When the United States and Britain turned away 70,000 starving Jewish refugees from the fascist Romanian regime of Ion Antonescu in February, 1943, it fell to U.S. Undersecretary of State Sumner Welles to explain why. There are reasons, Welles said. It’s a trick of some kind. Taking those Jews would just play into the Nazi propaganda machine. There are reasons.
Thirty years later, in 1973, Israeli Prime Minister Golda Meir came to Washington to plead on behalf of the Soviet Union’s persecuted Jews. In a secretly recorded conversation released only in 2010, President Richard Nixon and National Security Adviser Henry Kissinger are heard to congratulate one another after having just shown Meir the door. They had their reasons.
“The emigration of Jews from the Soviet Union is not an objective of American foreign policy,” Kissinger is heard to mumble, “and if they put Jews into gas chambers in the Soviet Union, it is not an American concern. Maybe a humanitarian concern.” Nixon responds: “I know. We can’t blow up the world because of it.”
Push the clock ahead 40 years to last month, when events in Syria were unfolding in such a way as to call President Barack Obama’s bluff about the “red lines” he’d blustered about having drawn around Syrian tyrant Bashar Assad’s use of poison gas. To extricate Obama from his predicament, an anonymous White House official is summoned to perform a pitch-perfect ventriloquism of Kissinger’s casual aside to Nixon. “If he (Assad) drops sarin on his own people, what’s that got to do with us?”
Read the rest here. He has a related post on his blog, Syria: Paint it Black.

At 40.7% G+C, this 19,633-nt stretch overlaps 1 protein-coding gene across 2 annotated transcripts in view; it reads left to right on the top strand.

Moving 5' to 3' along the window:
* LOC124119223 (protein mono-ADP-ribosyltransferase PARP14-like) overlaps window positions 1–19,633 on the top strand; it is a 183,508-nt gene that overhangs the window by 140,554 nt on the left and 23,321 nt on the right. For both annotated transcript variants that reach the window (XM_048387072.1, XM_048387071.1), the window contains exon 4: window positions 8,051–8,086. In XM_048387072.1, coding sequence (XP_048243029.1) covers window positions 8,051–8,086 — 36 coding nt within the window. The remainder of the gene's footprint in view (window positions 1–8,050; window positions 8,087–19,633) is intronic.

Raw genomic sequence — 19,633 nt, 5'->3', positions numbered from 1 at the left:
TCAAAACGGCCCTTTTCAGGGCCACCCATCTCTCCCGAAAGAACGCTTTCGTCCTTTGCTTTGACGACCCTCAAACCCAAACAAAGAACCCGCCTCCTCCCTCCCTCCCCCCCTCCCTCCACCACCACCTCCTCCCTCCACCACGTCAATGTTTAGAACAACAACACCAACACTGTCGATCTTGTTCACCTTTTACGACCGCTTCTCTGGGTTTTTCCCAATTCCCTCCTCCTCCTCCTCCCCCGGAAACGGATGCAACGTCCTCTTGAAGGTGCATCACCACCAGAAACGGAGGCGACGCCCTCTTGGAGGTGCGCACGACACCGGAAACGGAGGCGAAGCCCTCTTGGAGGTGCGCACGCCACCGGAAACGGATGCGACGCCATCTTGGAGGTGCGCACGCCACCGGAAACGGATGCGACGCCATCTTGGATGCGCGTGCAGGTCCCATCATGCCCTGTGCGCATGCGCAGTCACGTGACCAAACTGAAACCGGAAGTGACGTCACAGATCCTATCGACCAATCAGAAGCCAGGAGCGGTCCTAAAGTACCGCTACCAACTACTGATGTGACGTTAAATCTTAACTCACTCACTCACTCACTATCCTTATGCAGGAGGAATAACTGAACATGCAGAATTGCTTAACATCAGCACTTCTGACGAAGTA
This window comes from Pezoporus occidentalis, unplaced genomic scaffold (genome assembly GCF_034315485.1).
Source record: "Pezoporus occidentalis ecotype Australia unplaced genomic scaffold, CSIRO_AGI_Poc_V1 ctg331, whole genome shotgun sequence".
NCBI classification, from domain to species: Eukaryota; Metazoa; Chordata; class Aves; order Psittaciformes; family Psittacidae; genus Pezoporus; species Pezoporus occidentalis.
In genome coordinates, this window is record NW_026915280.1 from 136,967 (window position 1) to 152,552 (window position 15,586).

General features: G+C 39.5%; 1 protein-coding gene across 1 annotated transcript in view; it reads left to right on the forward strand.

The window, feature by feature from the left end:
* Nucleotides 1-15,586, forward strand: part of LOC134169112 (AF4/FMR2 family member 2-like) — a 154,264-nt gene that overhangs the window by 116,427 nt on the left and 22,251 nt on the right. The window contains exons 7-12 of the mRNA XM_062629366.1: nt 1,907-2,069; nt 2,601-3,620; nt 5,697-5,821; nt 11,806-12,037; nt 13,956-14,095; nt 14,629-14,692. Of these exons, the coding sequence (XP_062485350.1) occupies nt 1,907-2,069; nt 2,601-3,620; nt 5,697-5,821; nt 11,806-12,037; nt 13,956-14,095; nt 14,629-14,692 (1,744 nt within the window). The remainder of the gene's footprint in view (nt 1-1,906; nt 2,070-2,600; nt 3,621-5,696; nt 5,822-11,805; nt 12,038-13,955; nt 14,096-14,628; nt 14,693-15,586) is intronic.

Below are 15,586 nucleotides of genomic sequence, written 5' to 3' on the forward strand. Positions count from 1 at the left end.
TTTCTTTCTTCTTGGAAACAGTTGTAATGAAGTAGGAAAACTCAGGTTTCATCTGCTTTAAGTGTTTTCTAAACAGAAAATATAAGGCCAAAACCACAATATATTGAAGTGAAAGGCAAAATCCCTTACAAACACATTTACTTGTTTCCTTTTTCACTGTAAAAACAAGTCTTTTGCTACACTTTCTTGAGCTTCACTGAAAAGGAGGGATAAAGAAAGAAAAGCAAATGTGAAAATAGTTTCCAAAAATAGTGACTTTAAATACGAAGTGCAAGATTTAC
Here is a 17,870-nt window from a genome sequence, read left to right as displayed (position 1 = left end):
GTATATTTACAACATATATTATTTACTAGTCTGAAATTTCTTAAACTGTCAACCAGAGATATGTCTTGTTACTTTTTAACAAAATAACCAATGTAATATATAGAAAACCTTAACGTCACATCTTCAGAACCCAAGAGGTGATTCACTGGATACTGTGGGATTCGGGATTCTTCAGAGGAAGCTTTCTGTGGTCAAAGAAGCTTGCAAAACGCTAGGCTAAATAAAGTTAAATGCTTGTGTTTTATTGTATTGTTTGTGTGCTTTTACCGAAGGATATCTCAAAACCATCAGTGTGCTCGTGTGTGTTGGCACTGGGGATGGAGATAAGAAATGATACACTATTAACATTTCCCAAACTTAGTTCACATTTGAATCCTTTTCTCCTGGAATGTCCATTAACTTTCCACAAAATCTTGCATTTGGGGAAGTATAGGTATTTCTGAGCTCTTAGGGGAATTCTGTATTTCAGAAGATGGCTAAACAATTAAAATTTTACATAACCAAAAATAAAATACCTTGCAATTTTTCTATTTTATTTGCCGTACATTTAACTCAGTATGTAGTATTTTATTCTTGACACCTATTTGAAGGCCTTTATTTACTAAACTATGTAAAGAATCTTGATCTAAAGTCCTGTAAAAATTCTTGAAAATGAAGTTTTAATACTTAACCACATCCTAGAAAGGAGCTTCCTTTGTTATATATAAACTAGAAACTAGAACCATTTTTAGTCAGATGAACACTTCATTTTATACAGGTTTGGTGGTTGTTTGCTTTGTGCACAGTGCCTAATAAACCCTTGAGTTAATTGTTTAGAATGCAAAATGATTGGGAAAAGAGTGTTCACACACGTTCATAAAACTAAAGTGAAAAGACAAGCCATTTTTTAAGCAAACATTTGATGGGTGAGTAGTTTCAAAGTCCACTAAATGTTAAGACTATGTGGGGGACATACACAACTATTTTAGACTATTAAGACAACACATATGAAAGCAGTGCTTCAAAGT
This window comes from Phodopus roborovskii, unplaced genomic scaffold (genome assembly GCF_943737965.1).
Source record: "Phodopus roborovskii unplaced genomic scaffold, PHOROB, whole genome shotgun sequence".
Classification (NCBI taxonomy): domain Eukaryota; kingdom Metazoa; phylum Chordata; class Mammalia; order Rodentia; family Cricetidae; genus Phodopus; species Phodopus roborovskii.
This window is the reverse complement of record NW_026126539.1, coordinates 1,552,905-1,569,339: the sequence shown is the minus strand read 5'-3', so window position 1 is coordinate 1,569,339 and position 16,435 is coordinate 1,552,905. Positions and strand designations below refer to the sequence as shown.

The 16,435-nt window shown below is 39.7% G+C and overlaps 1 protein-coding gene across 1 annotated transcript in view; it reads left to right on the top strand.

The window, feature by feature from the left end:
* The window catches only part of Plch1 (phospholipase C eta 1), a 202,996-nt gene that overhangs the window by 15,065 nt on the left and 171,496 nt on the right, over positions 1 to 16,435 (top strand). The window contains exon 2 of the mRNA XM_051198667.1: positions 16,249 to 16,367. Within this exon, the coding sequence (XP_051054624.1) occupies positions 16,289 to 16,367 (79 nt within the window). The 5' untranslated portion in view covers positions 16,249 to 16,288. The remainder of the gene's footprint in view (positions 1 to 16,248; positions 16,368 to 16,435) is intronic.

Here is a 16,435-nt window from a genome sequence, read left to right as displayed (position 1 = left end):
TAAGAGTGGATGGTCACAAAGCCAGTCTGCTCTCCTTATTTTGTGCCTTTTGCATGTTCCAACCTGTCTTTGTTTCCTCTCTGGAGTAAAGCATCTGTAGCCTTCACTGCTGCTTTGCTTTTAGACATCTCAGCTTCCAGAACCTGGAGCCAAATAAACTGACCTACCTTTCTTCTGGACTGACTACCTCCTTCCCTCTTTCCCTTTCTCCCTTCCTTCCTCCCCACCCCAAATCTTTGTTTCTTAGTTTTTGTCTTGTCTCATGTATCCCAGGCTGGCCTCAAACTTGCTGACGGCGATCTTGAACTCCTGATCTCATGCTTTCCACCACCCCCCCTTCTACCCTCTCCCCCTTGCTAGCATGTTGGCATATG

Terry Glavin is not alone in his analysis. From Der Spiegel, Gregor Peter Schmitz writes on an Unlikely Heir: Obama Returns to Kissinger's Realpolitik.
An early version of the Obama-as-Nixon theme came from Nick Cohen in the Observer back in 2010, Obama is the most reactionary president since Nixon.
Others are making the Obama-Nixon comparison not on foreign policy but on press freedom. In the opinion pages of the New York Times, James C Goodale writes that Only Nixon Harmed a Free Press More. I confess that’s a story I haven’t been following closely, but John Cassidy of The New Yorker provides a catch-up post with links, The Leaks Scandals: Questions for Obama.
Turning back to Syria, Jeff Weintraub has this month blogged a lot on the war, linking to writers he’s found informative. Here is a list of his posts:
• Escalating atrocities and counter-atrocities in an increasingly ugly Syrian civil war
• From the Spanish civil war in the 1930s to Syria's civil war today – Michael Petrou explains the fallacies of “non-intervention”
• Military stalemate and social meltdown in Syria
• Henri Barkey suggests that, on Syria, Turkey should put its money where its mouth is
Finally, Norman Geras has a good post up today which touches on how a war can be worth fighting even when it means allying with undemocratic states, even when one’s own side commits war crimes, and even when the end results are far from perfect, if the alternative to fighting is allowing a dreadful reign of barbarity to prevail. He’s not writing about Syria, but about the Second World War: Just a second more on that second war.